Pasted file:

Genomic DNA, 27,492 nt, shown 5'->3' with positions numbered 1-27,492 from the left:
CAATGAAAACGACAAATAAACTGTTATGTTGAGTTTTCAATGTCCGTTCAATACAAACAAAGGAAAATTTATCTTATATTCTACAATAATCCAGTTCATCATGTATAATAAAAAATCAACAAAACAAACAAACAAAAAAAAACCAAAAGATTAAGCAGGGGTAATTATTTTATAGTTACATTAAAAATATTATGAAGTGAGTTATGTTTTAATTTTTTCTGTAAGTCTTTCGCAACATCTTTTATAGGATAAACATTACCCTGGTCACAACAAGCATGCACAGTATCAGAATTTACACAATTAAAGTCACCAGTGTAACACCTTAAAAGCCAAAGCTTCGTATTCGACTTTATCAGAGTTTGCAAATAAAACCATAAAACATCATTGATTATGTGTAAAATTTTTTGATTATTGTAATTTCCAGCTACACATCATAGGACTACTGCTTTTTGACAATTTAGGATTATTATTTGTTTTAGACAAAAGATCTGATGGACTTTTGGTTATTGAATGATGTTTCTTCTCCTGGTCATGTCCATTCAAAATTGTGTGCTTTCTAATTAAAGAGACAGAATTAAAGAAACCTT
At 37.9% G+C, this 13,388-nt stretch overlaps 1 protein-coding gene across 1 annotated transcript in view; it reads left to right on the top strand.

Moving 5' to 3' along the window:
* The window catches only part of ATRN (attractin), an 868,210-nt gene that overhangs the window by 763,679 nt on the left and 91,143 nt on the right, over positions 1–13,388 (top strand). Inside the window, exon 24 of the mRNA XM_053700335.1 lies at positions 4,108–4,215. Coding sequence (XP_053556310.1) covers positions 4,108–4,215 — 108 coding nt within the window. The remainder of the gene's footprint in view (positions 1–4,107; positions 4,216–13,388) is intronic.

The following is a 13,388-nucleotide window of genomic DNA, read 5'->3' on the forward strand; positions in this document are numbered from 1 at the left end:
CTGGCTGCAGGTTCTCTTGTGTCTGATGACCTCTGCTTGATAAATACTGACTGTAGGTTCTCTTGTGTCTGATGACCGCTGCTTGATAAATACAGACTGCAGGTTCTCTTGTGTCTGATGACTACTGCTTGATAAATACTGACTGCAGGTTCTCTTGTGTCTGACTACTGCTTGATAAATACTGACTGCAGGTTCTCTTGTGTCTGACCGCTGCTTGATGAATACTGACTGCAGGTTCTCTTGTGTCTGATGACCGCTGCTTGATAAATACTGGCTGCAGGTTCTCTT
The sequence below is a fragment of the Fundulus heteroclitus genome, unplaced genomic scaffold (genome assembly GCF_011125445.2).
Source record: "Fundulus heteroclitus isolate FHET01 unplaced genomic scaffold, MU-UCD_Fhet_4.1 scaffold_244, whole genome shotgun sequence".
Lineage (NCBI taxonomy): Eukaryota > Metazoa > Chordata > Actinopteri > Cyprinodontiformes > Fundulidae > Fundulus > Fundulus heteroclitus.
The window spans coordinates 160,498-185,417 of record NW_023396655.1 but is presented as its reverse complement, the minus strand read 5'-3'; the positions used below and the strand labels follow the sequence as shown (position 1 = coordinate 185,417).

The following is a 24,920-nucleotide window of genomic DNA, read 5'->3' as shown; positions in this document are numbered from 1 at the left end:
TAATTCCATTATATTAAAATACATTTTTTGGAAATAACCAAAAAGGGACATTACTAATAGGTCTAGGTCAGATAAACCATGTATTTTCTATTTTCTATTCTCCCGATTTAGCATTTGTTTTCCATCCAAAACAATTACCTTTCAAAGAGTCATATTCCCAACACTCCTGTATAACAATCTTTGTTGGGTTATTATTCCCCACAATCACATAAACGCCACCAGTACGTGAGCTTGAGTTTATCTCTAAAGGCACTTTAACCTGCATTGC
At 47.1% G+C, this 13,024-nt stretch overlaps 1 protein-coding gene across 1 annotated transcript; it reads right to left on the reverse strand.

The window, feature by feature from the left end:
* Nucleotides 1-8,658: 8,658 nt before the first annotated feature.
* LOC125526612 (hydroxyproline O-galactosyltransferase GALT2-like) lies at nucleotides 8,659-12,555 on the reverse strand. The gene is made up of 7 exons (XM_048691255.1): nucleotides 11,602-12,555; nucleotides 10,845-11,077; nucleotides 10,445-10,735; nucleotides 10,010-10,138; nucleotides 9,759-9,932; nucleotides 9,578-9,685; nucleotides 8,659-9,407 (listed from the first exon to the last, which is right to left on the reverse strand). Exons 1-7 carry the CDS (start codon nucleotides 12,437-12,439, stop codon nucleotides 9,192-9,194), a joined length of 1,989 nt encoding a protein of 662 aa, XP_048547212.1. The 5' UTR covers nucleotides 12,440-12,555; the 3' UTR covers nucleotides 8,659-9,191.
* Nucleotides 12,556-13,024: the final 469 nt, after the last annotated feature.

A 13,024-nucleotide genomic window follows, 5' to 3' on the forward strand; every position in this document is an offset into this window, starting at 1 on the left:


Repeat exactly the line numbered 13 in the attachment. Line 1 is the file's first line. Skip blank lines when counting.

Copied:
TAATTCCATTATATTAAAATACATTTTTTGGAAATAACCAAAAAGGGACATTACTAATAGGTCTAGGTCAGATAAACCATGTATTTTCTATTTTCTATTCTCCCGATTTAGCATTTGTTTTCCATCCAAAACAATTACCTTTCAAAGAGTCATATTCCCAACACTCCTGTATAACAATCTTTGTTGGGTTATTATTCCCCACAATCACATAAACGCCACCAGTACGTGAGCTTGAGTTTATCTCTAAAGGCACTTTAACCTGCATTGC